You’re going to be hearing a lot about artificial intelligence (AI), machine learning and deep learning in the near future, judging by this year’s Consumer Electronics Show. Major manufacturers such as Samsung and LG showcased AI-powered smart refrigerator screens that can be controlled by voice-activated digital assistants such as Bixby and Alexa. These tech giants also highlighted other smart home appliances, such as washing machines, that use machine learning to study user laundry habits and optimize settings to factor in variables such as air quality and weather. Meanwhile, Nvidia rolled out a self-driving car that uses deep learning facial recognition to determine whether a driver might be looking in the wrong direction to see oncoming vehicles or whether they look too drowsy to drive.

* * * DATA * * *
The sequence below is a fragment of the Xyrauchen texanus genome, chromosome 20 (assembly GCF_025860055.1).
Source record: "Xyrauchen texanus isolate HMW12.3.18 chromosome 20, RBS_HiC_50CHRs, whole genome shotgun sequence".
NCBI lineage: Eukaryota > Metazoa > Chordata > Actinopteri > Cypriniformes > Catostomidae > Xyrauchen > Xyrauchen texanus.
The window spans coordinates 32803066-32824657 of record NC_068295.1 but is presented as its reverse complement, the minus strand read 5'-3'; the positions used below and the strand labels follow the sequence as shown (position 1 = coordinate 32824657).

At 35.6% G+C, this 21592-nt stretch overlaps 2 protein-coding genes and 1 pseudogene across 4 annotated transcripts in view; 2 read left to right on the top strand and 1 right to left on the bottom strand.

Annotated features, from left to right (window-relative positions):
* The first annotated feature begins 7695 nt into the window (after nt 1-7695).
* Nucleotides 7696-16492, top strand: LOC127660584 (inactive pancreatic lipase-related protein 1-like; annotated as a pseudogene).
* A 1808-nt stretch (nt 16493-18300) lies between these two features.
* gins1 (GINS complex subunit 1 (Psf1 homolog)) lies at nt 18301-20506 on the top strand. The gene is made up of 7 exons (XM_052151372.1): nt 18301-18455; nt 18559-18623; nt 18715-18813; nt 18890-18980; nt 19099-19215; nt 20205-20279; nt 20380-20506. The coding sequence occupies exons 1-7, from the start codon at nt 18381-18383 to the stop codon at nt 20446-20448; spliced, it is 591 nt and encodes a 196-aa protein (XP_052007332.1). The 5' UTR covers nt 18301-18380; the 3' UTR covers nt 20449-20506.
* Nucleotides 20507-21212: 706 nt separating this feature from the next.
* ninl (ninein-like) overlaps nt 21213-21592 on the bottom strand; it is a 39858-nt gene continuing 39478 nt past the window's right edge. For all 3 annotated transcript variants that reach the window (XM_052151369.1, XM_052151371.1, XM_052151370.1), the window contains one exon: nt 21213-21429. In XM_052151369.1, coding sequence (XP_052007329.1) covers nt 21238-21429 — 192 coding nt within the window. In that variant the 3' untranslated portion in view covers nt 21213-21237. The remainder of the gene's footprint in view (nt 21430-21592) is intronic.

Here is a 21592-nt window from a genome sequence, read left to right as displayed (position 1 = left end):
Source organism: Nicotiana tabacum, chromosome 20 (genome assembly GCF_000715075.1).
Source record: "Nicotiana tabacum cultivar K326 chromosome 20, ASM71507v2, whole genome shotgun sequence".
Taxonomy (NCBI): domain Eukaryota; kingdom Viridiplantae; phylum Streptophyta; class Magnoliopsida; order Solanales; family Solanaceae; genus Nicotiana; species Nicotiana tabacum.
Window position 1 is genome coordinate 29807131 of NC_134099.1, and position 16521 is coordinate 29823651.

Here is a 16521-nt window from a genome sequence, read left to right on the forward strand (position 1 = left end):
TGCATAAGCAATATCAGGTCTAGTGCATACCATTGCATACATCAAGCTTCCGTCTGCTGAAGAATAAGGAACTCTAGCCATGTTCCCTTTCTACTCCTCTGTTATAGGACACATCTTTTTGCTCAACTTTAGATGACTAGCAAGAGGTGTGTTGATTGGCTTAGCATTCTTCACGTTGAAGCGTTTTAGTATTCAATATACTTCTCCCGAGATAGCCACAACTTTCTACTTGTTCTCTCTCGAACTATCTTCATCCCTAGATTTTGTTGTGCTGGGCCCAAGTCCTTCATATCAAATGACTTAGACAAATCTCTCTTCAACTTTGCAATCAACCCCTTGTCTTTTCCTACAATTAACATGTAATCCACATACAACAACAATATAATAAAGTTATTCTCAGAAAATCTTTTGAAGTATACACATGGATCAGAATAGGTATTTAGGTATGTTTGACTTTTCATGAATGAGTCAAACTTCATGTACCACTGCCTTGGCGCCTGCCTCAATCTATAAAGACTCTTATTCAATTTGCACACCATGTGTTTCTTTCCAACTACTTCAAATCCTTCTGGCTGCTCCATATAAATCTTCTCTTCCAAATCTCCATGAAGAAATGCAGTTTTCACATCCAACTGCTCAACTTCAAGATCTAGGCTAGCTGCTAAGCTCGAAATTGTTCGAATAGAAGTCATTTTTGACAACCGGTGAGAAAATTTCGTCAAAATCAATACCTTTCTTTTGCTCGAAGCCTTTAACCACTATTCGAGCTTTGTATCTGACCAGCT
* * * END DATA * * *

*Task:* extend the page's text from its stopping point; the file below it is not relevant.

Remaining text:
All these technologies share a generic relationship to AI, but there are also important distinctions between artificial intelligence, machine learning, and deep learning. Here’s a deeper look at how these technologies are related to each other, as well as what makes them different.